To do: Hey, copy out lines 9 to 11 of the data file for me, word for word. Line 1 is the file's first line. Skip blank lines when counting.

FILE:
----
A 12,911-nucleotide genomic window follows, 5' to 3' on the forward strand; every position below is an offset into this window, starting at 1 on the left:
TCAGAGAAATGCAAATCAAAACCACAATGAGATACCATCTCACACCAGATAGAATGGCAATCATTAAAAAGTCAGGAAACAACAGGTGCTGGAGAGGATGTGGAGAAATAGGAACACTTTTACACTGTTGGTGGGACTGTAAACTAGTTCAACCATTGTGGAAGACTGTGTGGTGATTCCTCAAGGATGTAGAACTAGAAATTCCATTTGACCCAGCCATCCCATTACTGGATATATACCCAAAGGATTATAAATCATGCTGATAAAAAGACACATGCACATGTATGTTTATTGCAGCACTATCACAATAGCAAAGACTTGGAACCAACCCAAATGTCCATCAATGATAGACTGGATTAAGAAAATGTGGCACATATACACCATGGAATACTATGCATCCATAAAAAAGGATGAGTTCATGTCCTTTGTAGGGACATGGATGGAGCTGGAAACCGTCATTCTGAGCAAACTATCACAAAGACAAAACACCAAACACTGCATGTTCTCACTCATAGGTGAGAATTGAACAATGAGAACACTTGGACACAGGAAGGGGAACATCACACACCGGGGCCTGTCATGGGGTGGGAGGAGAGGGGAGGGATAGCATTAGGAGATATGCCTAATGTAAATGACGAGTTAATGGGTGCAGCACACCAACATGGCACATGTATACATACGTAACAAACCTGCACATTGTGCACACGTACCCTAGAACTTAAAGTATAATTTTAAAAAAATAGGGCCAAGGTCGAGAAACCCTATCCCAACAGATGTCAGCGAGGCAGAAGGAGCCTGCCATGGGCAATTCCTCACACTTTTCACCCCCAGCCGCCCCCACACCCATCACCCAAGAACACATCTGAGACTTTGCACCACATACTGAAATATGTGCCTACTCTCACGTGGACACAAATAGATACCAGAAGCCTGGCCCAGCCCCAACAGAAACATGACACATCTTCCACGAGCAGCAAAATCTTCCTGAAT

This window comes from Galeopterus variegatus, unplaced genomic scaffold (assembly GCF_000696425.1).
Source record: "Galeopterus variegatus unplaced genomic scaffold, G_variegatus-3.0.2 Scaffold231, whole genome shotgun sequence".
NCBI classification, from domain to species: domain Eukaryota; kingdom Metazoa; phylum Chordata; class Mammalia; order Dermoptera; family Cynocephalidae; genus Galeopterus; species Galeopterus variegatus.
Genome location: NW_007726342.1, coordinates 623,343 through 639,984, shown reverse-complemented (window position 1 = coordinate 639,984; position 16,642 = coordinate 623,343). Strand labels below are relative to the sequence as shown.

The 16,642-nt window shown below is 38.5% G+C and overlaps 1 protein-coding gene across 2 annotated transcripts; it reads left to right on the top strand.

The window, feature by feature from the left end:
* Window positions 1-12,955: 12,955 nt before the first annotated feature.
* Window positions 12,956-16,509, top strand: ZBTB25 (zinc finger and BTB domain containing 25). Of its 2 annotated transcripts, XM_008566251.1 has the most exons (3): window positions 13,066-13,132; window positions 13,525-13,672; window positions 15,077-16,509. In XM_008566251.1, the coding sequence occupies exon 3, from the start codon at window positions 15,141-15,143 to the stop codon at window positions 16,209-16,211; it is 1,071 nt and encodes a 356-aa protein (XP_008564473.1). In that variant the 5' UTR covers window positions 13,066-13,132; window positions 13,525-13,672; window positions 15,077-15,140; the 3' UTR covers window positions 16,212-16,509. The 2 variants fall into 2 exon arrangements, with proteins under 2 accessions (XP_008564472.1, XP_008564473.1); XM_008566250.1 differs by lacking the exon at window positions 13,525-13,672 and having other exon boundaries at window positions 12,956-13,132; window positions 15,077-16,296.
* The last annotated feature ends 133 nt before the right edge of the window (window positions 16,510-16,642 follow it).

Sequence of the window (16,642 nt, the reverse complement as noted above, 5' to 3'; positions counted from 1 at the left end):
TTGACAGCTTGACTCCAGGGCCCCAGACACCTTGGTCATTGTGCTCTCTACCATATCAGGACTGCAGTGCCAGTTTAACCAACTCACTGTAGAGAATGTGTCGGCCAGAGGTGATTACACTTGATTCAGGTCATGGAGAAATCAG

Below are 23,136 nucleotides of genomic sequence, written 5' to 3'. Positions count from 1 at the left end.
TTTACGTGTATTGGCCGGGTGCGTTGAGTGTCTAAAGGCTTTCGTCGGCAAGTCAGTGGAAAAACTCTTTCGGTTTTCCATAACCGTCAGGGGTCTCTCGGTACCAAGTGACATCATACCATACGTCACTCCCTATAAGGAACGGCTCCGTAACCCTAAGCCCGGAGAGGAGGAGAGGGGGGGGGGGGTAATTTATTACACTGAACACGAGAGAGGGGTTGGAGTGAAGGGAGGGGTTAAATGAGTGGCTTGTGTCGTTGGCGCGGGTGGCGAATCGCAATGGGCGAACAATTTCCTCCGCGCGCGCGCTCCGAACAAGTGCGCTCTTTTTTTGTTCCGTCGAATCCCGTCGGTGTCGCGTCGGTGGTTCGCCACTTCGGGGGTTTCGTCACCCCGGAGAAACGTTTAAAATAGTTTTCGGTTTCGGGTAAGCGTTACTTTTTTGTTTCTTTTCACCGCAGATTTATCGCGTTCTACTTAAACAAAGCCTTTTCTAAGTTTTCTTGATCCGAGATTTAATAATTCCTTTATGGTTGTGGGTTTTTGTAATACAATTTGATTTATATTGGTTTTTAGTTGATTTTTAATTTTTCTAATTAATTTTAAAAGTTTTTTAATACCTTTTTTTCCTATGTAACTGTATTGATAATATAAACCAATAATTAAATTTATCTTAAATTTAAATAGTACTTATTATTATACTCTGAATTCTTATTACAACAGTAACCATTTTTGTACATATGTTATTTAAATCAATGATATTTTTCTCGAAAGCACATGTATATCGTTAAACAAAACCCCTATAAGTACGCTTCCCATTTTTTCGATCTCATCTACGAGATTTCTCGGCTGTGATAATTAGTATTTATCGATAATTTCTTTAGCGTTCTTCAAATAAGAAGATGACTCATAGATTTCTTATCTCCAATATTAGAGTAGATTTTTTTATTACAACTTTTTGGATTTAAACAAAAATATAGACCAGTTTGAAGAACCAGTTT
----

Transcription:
* Window positions 1-12,955: 12,955 nt before the first annotated feature.
* Window positions 12,956-16,509, top strand: ZBTB25 (zinc finger and BTB domain containing 25). Of its 2 annotated transcripts, XM_008566251.1 has the most exons (3): window positions 13,066-13,132; window positions 13,525-13,672; window positions 15,077-16,509. In XM_008566251.1, the coding sequence occupies exon 3, from the start codon at window positions 15,141-15,143 to the stop codon at window positions 16,209-16,211; it is 1,071 nt and encodes a 356-aa protein (XP_008564473.1). In that variant the 5' UTR covers window positions 13,066-13,132; window positions 13,525-13,672; window positions 15,077-15,140; the 3' UTR covers window positions 16,212-16,509. The 2 variants fall into 2 exon arrangements, with proteins under 2 accessions (XP_008564472.1, XP_008564473.1); XM_008566250.1 differs by lacking the exon at window positions 13,525-13,672 and having other exon boundaries at window positions 12,956-13,132; window positions 15,077-16,296.
* The last annotated feature ends 133 nt before the right edge of the window (window positions 16,510-16,642 follow it).